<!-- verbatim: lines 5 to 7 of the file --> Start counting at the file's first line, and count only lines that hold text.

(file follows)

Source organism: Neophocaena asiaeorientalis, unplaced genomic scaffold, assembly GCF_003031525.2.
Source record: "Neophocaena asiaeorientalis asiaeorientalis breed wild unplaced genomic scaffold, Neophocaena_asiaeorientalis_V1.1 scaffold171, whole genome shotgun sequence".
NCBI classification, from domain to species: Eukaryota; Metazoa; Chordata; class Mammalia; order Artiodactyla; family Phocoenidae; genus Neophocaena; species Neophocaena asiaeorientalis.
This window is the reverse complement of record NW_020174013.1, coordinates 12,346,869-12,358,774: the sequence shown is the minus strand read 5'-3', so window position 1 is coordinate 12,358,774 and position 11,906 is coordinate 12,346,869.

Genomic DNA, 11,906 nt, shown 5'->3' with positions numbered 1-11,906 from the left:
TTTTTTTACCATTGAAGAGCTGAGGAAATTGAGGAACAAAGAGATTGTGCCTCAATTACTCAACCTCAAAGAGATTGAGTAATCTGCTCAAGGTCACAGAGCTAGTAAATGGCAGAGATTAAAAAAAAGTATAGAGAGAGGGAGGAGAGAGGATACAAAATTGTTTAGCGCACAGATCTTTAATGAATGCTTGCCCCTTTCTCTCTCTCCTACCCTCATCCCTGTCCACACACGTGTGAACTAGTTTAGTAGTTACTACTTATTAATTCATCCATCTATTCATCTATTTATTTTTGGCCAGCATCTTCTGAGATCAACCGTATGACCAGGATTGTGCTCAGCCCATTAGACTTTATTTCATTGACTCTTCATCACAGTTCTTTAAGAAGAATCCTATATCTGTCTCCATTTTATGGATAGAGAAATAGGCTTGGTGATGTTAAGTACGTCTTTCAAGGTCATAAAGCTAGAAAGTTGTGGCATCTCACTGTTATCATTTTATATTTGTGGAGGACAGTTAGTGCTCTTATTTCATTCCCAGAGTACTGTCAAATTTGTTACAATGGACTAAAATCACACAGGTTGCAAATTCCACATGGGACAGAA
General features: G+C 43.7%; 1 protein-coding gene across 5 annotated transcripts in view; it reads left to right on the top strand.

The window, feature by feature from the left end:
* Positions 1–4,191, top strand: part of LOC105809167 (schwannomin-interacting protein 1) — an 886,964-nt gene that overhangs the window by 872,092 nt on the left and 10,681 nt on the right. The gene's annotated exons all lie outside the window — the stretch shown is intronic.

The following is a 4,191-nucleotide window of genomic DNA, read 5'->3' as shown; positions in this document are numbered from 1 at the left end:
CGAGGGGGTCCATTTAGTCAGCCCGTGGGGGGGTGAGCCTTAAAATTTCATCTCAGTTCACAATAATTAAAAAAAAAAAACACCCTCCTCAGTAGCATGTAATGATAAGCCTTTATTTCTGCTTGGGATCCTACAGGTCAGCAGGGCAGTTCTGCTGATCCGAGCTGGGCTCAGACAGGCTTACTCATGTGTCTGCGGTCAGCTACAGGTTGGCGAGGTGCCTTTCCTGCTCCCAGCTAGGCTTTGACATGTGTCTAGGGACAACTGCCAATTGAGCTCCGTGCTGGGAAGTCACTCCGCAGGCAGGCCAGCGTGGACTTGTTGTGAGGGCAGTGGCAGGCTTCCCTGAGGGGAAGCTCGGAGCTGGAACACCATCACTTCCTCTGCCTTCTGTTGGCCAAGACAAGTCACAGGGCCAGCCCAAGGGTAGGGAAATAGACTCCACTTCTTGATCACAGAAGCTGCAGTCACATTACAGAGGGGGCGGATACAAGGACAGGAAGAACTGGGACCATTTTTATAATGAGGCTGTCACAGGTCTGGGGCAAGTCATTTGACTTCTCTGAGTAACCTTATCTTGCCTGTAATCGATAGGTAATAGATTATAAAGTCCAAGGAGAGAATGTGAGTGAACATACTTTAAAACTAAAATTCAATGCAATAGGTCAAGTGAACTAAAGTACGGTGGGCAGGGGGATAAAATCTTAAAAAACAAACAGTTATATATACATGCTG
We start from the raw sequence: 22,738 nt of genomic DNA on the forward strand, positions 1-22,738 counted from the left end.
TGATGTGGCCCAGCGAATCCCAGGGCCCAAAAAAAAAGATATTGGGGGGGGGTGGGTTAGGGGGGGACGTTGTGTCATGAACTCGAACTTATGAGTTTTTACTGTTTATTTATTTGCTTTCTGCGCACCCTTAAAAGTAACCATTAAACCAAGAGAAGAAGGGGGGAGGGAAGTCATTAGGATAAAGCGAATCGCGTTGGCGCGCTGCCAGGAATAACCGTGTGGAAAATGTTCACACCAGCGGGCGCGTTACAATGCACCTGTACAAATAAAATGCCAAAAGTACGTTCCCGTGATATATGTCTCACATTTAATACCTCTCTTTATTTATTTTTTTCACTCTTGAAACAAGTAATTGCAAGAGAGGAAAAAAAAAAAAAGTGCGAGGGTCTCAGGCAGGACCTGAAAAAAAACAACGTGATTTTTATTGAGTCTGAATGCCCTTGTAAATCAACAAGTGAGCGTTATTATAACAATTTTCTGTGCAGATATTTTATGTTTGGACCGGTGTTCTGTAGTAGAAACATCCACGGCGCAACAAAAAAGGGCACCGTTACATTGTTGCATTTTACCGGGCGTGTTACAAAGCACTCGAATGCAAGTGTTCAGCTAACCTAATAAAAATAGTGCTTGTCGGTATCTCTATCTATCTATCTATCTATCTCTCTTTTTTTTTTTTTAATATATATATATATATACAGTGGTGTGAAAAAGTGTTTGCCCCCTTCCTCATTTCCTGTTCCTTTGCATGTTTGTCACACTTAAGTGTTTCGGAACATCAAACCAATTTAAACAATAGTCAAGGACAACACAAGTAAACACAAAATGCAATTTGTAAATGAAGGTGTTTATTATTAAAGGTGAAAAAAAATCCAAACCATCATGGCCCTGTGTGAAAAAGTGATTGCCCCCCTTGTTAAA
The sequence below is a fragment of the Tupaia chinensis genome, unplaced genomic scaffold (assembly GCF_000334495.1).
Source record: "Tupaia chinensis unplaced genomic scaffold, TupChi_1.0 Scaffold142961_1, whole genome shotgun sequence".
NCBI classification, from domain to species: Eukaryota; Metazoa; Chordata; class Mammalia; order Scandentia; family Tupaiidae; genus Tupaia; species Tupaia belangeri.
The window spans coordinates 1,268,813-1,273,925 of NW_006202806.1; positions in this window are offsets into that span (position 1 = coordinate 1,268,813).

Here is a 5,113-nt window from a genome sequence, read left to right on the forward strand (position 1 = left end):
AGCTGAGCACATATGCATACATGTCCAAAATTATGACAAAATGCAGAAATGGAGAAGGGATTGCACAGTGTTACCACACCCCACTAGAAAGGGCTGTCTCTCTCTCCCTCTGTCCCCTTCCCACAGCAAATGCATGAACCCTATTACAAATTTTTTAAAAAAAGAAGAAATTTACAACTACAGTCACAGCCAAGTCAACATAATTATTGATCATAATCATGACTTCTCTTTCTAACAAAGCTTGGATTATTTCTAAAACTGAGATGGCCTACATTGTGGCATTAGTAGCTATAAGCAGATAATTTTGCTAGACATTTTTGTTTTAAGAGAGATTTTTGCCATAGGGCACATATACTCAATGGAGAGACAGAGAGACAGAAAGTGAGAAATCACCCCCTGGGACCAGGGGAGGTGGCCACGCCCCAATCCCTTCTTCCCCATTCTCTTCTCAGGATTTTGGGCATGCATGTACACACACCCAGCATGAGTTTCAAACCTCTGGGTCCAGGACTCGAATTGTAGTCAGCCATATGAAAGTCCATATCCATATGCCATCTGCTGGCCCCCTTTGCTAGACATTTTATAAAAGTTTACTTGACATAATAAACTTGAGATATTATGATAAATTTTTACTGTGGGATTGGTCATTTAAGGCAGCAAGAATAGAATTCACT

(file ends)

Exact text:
Genomic DNA, 11,906 nt, shown 5'->3' with positions numbered 1-11,906 from the left:
TTTTTTTACCATTGAAGAGCTGAGGAAATTGAGGAACAAAGAGATTGTGCCTCAATTACTCAACCTCAAAGAGATTGAGTAATCTGCTCAAGGTCACAGAGCTAGTAAATGGCAGAGATTAAAAAAAAGTATAGAGAGAGGGAGGAGAGAGGATACAAAATTGTTTAGCGCACAGATCTTTAATGAATGCTTGCCCCTTTCTCTCTCTCCTACCCTCATCCCTGTCCACACACGTGTGAACTAGTTTAGTAGTTACTACTTATTAATTCATCCATCTATTCATCTATTTATTTTTGGCCAGCATCTTCTGAGATCAACCGTATGACCAGGATTGTGCTCAGCCCATTAGACTTTATTTCATTGACTCTTCATCACAGTTCTTTAAGAAGAATCCTATATCTGTCTCCATTTTATGGATAGAGAAATAGGCTTGGTGATGTTAAGTACGTCTTTCAAGGTCATAAAGCTAGAAAGTTGTGGCATCTCACTGTTATCATTTTATATTTGTGGAGGACAGTTAGTGCTCTTATTTCATTCCCAGAGTACTGTCAAATTTGTTACAATGGACTAAAATCACACAGGTTGCAAATTCCACATGGGACAGAA
General features: G+C 43.7%; 1 protein-coding gene across 5 annotated transcripts in view; it reads left to right on the top strand.